Sunday, October 21, 2012

It's That Writer's Fault!

Some time back, one of our local doctors came to a signing and brought her Great Dane. I didn't know she was coming, but she had emailed me in the past about Spot, the dog in my books, and I came to understand that the character of Spot was an influence in her decision to buy a Harlequin Great Dane.
This is something that I've worried about in the past. What if people are influenced by the fictional dog Spot, buy a real dog as a result, and are disappointed? I hope that I make Spot real enough that readers understand that, while Danes are great dogs, they're not perfect.
I went out to the doctor's car to meet the dog. Before I even got close, I could tell two things. One, he was a Harlequin, just like Spot in my books. He had a beautiful smattering of black spots over his white coat. The other thing I could tell from a distance was that he was the happiest and sweetest of dogs. He wagged his tail so hard that his entire body shook.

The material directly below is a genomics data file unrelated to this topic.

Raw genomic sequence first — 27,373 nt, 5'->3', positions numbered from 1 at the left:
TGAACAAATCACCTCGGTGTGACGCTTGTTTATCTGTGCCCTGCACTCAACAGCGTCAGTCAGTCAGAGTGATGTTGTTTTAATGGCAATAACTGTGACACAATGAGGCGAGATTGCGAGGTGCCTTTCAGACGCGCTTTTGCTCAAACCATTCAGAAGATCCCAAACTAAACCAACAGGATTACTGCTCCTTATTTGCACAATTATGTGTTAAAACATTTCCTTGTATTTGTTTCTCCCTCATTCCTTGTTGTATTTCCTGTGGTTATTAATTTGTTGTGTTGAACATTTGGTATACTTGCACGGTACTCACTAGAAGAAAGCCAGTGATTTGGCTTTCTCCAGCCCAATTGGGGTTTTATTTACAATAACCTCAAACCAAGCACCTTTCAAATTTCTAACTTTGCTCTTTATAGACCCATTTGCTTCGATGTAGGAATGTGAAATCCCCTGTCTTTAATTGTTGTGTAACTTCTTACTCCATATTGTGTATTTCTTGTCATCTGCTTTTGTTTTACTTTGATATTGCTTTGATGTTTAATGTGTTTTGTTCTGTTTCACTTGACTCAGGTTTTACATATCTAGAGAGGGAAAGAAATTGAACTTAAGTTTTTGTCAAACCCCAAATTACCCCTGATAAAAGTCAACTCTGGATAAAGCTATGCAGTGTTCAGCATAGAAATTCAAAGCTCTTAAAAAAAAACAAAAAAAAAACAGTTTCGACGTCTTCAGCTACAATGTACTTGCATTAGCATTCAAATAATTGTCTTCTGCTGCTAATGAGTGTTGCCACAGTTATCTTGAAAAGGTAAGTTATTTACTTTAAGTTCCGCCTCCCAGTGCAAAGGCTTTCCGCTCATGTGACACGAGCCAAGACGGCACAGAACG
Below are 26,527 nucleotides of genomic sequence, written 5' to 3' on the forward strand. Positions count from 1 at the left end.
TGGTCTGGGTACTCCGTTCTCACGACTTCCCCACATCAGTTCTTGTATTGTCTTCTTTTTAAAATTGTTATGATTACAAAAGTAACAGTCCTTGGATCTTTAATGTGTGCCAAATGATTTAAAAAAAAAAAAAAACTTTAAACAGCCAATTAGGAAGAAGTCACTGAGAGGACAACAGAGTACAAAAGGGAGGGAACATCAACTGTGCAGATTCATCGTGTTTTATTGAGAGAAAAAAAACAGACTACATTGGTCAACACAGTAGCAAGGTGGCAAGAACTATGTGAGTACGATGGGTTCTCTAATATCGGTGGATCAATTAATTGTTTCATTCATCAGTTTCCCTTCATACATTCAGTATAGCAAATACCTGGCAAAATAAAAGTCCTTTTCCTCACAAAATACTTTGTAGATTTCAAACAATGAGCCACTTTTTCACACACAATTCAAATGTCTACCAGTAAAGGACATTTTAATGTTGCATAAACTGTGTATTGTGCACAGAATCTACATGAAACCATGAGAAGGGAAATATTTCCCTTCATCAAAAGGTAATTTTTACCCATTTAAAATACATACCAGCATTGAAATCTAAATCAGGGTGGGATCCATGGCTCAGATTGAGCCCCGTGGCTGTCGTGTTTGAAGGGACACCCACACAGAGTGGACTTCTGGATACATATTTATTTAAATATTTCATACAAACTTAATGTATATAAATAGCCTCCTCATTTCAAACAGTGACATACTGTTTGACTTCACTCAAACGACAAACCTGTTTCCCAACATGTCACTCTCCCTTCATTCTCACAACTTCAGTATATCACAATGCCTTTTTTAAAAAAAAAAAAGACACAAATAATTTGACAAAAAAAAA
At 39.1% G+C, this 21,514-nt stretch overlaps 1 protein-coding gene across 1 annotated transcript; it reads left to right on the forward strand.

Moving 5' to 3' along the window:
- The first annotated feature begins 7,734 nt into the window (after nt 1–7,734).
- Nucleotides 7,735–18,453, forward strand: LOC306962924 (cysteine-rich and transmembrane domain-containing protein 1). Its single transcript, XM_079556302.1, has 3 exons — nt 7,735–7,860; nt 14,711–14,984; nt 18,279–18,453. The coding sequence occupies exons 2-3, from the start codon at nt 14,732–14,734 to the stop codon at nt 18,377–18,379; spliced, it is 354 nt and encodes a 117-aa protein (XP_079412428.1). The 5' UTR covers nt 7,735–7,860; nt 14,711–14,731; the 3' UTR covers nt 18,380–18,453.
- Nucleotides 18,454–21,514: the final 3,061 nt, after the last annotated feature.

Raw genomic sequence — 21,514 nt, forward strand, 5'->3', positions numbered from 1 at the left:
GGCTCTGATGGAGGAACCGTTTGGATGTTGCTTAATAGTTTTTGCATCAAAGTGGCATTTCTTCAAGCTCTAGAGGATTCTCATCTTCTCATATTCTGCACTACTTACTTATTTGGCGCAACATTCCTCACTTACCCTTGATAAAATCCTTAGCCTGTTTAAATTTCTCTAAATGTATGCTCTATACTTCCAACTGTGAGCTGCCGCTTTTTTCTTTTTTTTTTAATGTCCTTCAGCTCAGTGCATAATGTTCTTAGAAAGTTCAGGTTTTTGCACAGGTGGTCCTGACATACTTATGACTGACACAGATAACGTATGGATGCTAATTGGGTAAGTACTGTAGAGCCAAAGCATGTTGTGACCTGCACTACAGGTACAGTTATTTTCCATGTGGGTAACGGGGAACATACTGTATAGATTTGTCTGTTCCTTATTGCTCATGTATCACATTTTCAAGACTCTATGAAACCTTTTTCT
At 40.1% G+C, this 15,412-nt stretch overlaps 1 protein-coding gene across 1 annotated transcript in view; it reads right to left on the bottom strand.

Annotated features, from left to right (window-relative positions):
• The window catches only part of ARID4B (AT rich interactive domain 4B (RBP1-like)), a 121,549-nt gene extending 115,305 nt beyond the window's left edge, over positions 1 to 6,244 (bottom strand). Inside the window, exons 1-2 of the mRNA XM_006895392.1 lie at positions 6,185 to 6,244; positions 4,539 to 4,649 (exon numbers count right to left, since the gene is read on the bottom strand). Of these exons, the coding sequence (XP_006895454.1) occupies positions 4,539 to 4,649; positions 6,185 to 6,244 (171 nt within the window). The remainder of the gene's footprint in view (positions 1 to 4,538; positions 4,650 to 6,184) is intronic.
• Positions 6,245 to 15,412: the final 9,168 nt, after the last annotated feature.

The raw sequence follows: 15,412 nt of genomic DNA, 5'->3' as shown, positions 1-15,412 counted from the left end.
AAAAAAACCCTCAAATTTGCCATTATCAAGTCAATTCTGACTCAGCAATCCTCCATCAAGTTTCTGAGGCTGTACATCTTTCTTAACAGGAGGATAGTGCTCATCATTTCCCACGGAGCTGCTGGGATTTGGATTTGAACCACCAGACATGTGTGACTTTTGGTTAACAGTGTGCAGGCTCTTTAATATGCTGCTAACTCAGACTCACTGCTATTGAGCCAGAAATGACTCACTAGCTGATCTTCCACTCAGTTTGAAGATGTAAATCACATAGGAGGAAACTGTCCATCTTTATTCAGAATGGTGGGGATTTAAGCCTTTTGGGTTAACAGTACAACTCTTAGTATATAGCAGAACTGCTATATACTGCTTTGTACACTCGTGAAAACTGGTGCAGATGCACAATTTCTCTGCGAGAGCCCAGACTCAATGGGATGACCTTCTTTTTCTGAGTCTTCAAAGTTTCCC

As I approached the car, his head was out the window, panting, smiling, so excited to meet a stranger.
Photo from

Wow,” I said to the doctor as I rubbed the dog's head. “He is so friendly, so enthusiastic! He must be a perfect joy to have in your home.”
He's a great joy,” she said. “My husband and I really love him, but I wouldn't say he's perfect.”
Really,” I said. “Misbehaves now and then like any other dog, does he?”
Yeah,” she said. And then, with a grin and a twinkling eye, she added, “and when he screws up, my husband says, 'It's that writer's fault!'”


  1. Todd, I have a girlfriend in Arizona, who is a big fan of yours. Just today, she asked if I had inquired about Spot, when we met up yesterday. I am so glad this posting was here to share with her.

    I think if this is the worst thing you get blamed for ('It's that writer's fault!'”), then life is pretty okay.

    "Inside every Newfoundland, Boxer, Elkhound and Great Dane is a puppy longing to climb on to your lap." -Helen Thomson

    1. Denise, your Thomson quote is perfect.

      When you sit on a chair, a Great Dane will lower its head to rest it on your lap. If you sit on the floor, a Dane will lie down so that it can flop its head and part of its shoulders onto your lap. If you make the mistake of letting a Dane onto your bed, it will try to lie on top of you. And if you refuse to sit down, a Dane will stand next to you and lean against you. The breed will do anything to increase human contact.